They shook hands in the parking lot and got a promise from Mike to call them when he came back “up the hill,” as Ben called Idyllwild. “Will do,” said Mike with genuine charm, and Ben smiled. “And Donny,” Ben added, “we’d love to see you again, too.”

Mike was smiling all the way back to the house, and he whistled softly between his teeth as he and Donny cleaned up the cocktail mess. It was after ten.

“You’re in a good mood,” Donny said.

“I had a good time. To be honest, I used to think they were kinda boring when we first met them, but now....”

Donny dumped the uneaten crackers back in the box, wiped down the counter, and went upstairs to bed.

They left the next day around noon, early enough to beat the holiday traffic coming back into town. Mike had dropped off an extra key at Brucie’s office so the housekeeping service could get in and change the sheets; the first rentals were due the next afternoon. They stopped in Hemet for a burger, slogged their way through the early rush hour, and were back at the house before Danny got home. Donny took his laundry out to the garage.

Mike had a phone message to call Marty, and after returning it, told Donny he was going to have a drink with him and catch up with him. “I’ll be back before too late; can you help me run lines?”


“And don’t forget...I meant it about writing up that treatment.”

“I’ll see what I can do.”

It wasn’t until after Mike was gone that Donny noticed his own phone machine. “You have three new messages,” it told him.

The first was from Eric on Saturday morning, calling from a payphone in a hotel lobby in Las Vegas – there were crowd noises and slot machine music in the background – reporting in to say that they were having a great time, they’d met a lot of interesting people, and he’d give him a full report when they got back.

The second was from Marc on Sunday afternoon. It was very short, and he sounded very matter-of-fact, but also tired. “Hey, Donny, it’s me; I’m still in Colorado, but I should be back in L.A. Tuesday night. I’ll call you when I get home. Bye.”

The third call had come in about ten minutes before he and Mike had gotten home. It was from Greg. “Donny, first thing in the morning I need you to pull all the files we have on the Pelican start-up. Everything we’ve got. Get Margaret or Cathy to help you, and go through the stuff in storage in the warehouse. I’ll call you in the morning at the office and let you know what’s going on. See ya.”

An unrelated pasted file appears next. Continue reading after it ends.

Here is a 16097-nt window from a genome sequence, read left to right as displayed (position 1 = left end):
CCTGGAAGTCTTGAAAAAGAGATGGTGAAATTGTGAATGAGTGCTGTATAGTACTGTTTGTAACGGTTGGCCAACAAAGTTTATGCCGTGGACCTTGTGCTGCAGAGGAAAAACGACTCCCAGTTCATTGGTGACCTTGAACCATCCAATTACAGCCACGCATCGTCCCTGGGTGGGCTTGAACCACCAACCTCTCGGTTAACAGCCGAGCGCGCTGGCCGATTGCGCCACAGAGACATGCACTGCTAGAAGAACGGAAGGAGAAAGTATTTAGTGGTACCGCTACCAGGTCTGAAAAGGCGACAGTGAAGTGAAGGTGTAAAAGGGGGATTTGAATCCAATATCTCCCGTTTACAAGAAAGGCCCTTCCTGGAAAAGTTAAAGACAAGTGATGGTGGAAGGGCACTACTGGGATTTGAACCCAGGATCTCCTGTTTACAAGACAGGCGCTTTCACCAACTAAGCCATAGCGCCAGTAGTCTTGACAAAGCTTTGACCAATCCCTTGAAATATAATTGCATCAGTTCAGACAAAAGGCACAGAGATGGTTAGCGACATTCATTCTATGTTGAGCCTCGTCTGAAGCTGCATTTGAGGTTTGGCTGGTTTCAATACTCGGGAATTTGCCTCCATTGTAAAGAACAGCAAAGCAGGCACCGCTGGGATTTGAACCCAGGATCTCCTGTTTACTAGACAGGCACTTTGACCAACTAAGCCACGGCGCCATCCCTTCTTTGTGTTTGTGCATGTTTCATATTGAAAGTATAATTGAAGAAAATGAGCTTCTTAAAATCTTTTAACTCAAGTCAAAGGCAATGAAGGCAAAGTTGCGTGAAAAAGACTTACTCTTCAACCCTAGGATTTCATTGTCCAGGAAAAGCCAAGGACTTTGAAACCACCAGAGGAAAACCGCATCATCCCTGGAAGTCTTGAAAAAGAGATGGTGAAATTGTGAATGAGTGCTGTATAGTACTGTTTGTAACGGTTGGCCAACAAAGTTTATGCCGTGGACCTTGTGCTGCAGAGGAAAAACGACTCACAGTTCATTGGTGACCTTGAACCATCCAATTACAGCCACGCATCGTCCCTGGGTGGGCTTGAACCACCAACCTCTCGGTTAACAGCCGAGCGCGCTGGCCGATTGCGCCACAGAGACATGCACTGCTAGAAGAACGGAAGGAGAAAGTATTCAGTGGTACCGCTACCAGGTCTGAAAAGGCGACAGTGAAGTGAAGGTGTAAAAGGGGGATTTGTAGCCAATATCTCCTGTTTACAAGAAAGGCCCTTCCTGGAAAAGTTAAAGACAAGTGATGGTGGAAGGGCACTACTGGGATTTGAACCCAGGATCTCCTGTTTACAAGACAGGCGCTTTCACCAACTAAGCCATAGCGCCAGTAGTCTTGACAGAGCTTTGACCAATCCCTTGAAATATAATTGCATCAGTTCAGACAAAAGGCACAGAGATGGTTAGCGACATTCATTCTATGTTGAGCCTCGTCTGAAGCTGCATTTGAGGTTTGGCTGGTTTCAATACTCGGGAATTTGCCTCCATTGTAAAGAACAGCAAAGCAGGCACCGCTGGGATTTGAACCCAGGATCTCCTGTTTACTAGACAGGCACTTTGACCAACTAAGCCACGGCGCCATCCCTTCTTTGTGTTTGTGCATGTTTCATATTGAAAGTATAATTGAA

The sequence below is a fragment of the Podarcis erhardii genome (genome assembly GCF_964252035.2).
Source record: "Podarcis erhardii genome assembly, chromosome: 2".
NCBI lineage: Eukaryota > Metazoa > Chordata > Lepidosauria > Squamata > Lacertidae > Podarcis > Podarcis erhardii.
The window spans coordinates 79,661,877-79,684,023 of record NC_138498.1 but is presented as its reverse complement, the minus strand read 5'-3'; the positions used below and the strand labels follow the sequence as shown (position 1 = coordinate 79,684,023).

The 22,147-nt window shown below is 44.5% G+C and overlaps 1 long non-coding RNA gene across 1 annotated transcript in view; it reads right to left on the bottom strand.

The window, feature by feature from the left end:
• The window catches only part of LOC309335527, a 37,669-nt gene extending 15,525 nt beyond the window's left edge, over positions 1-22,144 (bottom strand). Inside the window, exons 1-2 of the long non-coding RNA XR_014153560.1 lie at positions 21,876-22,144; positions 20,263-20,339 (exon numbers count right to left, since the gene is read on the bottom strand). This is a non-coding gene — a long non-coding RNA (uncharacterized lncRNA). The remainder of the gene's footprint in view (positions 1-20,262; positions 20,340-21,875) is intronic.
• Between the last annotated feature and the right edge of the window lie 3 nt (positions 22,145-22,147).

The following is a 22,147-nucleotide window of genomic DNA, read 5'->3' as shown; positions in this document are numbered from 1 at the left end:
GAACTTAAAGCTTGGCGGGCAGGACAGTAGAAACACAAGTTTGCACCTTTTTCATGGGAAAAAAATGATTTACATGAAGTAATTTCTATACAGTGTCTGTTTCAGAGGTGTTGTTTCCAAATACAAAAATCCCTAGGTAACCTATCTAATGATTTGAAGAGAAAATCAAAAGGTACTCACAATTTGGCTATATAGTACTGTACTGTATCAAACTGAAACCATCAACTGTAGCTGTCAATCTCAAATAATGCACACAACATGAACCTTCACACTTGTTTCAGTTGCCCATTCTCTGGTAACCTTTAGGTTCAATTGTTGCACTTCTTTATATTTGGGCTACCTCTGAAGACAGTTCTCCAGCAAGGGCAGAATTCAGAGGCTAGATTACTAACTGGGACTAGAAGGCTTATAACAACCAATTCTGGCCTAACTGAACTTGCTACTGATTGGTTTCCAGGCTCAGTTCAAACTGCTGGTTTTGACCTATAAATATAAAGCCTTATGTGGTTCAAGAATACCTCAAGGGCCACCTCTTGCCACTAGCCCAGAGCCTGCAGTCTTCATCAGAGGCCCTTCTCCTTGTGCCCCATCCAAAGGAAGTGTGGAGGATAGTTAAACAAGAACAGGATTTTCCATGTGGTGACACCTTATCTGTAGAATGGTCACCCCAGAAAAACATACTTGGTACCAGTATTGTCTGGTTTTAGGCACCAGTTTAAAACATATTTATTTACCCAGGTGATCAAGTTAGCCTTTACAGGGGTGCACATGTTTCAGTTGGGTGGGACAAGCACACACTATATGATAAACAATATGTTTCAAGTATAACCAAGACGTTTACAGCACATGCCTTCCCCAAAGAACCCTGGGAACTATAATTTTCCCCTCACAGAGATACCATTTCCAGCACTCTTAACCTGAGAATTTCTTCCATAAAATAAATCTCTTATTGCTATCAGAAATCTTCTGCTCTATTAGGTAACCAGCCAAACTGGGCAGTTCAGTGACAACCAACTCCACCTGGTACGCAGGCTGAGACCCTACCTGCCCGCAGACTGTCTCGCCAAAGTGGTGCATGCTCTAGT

Donny played the last message back again. Greg sounded very businesslike, and there was no background noise, so he assumed he was calling from the hotel room. But why did he need all the files on Pelican? Finding them wasn’t a problem; when they had moved from the old office to the new one, Donny and Eric had spent an afternoon sorting through all the materials, test runs, first drafts, and code printouts and putting them in clearly marked boxes in case they needed them as backup for the copyright filing. They were all on the top shelf of the store room. But why did Greg suddenly need them? Oh well, Donny thought, he’d know in the morning.

“So, have a good time?” Danny asked as he walked into Donny’s room. Donny jumped a little; he had not heard him come in.

“Oh.... yeah, we did. Nice place he’s got there.”

His twin looked him over carefully. “Yeah, okay. So...?”

“Just once. We got a little drunk in the hot tub.”

Danny scowled. “You didn’t do it right there, did you?”

“Nah. In his room.”

“Good. Screwing in hot tubs is strictly frat boy shit. Want to go get some Chinese? I haven’t eaten since reveille.”

They went to the Great Wall. Donny told him about reading the scripts and Mike’s encouraging him to write a treatment.

“Gonna do it?”

Donny shrugged.

“What the hell, twin. Whaddaya got to lose? How long does it have to be?”

“Couple pages, I guess.”

“You could crank that out in an hour. Remember how you used to write all that crap for Mr. Bartley? He ate it up.”

“That was in seventh grade,” Donny said.

“So what? He put it in the literary magazine.”

“That was ten years ago. I haven’t written anything since then.”

“Probably like riding a bike. What the hell. Give it a shot. What would you write about?”

Donny told him about the idea of four guys – at least two or three of them gay – sharing a house. Danny nodded approvingly. “Sounds like it could be interesting if you had the right characters. None of them too flitty or flamey.”

“That’s the idea. Just normal guys and not make a big deal out of the fact that some or all of them are gay.”

“Yeah. You might have a problem, though, with Middle America. Some of the enlisted men I work with are from the heartland and they’re pretty hardcore gay bashers; it’s ‘fag’ this and ‘faggot’ that and they really get all bugged out over ‘don’t ask don’t tell.’”

“Mike’s talking about selling it to cable.”

“That might work. Thought about what you’d call it?”

“Yeah,” Donny replied. “Small Town Boys.”

“Good title. I like it.”

Chapter Guide